Rhagor - Opening our national collections

Building the most important Welsh insect collection in Britain

The death of Joan Morgan, in Bangor in 1998, ended a remarkable life in entomology [the study of insects] and resulted in a major acquisition of more than 50,000 specimens for Amgueddfa Cymru.

[image: Mike Wilson, head of entomology at Amgueddfa Cymru inspecting the Bangor collection]

Mike Wilson, head of entomology at Amgueddfa Cymru inspecting the Bangor collection

Changes to teaching in British universities over the last thirty years has resulted in many teaching collections being gradually broken up or discarded.

Sometimes, these important university teaching collections have been built up over many years by dedicated individuals interested in teaching and research.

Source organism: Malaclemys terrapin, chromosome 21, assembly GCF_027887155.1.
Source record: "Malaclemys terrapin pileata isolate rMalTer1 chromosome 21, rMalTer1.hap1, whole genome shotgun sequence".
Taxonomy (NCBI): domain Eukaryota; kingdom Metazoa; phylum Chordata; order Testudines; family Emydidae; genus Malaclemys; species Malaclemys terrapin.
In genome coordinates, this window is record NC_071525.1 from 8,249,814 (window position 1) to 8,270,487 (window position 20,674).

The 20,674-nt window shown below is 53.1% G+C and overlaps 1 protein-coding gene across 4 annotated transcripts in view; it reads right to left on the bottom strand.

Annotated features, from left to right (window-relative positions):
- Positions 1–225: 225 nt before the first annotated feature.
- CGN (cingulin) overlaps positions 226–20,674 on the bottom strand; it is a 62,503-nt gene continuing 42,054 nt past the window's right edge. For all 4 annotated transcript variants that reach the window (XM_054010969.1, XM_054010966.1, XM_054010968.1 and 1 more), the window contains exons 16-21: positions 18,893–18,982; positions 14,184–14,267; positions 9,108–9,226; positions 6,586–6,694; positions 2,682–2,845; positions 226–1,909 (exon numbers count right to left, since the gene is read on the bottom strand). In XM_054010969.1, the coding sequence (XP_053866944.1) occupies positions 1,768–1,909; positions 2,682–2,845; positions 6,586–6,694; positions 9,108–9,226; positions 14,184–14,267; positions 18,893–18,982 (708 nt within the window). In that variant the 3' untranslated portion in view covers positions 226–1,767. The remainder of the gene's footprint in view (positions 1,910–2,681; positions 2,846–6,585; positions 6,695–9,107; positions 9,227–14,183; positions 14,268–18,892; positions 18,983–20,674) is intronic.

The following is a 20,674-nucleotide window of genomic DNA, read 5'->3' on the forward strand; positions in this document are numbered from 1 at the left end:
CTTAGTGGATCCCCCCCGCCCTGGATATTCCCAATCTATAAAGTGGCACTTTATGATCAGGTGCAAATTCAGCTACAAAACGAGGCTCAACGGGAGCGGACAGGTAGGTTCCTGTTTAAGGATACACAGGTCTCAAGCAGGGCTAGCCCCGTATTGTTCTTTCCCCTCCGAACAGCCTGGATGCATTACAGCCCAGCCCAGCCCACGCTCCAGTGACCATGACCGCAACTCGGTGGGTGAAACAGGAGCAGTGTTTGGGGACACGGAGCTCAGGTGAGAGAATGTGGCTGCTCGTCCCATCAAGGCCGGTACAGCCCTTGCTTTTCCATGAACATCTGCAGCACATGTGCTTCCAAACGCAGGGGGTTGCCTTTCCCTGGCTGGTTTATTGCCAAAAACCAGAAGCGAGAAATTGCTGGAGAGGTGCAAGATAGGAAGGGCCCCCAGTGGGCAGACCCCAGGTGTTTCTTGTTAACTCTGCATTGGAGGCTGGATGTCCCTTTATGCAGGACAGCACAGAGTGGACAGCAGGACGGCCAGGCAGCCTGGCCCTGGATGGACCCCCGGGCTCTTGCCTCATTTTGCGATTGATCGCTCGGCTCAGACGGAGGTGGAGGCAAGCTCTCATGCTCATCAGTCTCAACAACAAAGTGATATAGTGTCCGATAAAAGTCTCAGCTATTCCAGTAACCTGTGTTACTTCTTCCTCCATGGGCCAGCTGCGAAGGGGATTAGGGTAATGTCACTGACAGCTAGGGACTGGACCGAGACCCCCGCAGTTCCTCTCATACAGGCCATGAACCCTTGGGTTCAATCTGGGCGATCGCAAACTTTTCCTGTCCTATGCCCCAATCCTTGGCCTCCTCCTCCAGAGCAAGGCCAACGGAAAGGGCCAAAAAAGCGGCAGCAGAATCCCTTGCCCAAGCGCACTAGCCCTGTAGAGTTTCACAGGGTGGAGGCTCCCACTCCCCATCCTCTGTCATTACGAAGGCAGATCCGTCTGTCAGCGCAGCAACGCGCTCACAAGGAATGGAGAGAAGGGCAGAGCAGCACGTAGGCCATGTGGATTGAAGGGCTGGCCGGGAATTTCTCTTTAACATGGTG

Joan Morgan

Joan Morgan moved to Bangor in 1953, teaching full-time at the University College, Bangor. For over forty years she was an enthusiastic field worker, collecting thousands of specimens, particularly from north Wales, building up an impressive insect collection at the university.

The collection's importance cannot be over-emphasized. It provides evidence of many species at many locations, along with reference material and around 60,000 card based records.

On retirement, Joan Morgan continued to maintain and add to the collection. After her death, the college agreed that the collection should be transferred to Amgueddfa Cymru.

The collection contains around 50,000 specimens, mostly British, and covers all groups of insects, including an excellent representation of specimens from north Wales.

After a quarantine period in a freezer the specimens were successfully integrated into the entomology collections at the Museum. This helped the Museum create the most important collection of Welsh insects in Britain. It is a very valuable resource for research by scientists worldwide.

Article Date: 11 April 2007

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